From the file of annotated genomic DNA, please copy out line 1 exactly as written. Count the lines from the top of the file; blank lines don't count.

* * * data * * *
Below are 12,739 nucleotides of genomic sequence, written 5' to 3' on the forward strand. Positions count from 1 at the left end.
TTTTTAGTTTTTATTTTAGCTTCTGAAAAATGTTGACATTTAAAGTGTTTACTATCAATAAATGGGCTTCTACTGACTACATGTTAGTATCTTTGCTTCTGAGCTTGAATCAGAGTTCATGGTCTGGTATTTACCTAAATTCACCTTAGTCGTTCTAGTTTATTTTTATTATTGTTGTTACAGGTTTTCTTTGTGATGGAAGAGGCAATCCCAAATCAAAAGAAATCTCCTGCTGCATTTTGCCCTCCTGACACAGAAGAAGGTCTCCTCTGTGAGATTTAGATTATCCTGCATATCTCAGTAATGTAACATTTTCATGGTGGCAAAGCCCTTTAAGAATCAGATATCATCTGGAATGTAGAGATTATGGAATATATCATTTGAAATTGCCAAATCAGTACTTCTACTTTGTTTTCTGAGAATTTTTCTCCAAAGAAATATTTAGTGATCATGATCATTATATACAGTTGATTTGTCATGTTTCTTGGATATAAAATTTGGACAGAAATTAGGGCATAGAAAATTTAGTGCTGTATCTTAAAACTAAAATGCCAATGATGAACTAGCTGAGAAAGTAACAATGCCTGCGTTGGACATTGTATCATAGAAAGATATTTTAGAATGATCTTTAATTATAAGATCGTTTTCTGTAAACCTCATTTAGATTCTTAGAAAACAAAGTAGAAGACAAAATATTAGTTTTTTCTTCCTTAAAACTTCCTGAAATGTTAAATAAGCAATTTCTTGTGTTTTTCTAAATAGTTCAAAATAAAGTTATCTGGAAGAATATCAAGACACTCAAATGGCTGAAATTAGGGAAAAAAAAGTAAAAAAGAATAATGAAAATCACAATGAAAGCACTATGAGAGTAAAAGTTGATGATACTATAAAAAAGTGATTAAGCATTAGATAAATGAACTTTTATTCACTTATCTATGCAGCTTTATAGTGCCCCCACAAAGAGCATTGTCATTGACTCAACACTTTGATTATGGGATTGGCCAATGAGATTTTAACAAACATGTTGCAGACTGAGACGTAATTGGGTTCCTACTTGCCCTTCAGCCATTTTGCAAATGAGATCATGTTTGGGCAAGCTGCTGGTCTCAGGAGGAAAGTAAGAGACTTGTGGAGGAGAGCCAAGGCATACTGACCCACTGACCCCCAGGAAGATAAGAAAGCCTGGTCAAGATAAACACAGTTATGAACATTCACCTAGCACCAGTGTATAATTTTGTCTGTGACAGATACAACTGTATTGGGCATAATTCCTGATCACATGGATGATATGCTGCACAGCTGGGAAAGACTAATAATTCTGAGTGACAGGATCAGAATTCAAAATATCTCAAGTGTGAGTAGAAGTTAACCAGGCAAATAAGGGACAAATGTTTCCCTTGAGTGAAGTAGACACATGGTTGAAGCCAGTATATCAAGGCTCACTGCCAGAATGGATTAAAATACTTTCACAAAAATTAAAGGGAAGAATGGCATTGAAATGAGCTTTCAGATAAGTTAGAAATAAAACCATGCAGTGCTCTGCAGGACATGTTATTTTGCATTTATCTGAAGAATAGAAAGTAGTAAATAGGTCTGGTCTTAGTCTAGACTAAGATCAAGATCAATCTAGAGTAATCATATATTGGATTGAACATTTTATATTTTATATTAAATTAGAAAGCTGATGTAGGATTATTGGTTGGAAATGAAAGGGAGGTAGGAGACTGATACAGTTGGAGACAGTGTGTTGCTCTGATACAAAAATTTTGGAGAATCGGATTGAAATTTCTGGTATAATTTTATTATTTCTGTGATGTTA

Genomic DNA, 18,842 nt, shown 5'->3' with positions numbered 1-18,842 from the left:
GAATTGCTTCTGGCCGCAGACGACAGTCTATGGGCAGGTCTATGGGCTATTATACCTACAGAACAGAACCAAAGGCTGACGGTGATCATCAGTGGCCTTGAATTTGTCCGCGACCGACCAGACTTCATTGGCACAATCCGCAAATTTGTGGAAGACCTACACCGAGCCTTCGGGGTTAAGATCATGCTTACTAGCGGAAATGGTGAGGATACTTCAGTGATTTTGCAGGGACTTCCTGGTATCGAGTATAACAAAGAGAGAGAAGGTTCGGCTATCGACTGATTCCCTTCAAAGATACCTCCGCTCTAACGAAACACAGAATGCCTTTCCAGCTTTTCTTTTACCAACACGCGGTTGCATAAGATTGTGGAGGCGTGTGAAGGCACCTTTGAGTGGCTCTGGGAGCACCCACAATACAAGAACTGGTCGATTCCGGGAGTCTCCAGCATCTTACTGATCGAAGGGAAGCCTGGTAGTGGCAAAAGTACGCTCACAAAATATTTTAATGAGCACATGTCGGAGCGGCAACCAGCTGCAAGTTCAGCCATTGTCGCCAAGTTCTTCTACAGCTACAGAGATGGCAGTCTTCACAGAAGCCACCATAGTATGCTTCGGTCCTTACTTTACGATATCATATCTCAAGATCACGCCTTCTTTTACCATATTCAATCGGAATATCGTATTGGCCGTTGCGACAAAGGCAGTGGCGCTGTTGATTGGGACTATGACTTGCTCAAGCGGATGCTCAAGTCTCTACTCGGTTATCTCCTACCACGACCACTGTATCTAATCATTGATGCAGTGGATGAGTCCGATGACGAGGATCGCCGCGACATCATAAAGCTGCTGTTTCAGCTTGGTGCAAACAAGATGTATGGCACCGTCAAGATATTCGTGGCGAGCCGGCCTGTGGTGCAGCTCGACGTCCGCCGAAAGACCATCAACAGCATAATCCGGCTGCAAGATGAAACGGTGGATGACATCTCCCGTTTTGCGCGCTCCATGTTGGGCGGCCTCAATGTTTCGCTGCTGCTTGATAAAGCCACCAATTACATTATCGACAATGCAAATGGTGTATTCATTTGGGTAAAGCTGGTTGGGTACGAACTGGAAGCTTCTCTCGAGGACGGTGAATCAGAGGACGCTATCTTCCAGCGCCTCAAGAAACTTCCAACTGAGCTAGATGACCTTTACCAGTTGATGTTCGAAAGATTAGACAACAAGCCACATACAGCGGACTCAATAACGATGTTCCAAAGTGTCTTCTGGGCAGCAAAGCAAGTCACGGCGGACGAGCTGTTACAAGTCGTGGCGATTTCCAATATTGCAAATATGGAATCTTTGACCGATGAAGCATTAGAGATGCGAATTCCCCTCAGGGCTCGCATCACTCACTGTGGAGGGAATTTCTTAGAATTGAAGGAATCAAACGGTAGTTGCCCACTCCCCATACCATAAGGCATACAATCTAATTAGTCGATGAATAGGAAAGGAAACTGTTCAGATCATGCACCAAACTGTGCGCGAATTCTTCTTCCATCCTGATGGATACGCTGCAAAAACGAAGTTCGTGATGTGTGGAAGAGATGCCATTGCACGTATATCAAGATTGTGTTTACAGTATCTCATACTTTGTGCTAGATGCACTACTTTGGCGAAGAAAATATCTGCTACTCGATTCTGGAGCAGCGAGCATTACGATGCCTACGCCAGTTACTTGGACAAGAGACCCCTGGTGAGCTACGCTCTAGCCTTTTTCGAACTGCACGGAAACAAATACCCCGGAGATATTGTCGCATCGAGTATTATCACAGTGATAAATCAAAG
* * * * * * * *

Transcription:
Below are 12,739 nucleotides of genomic sequence, written 5' to 3' on the forward strand. Positions count from 1 at the left end.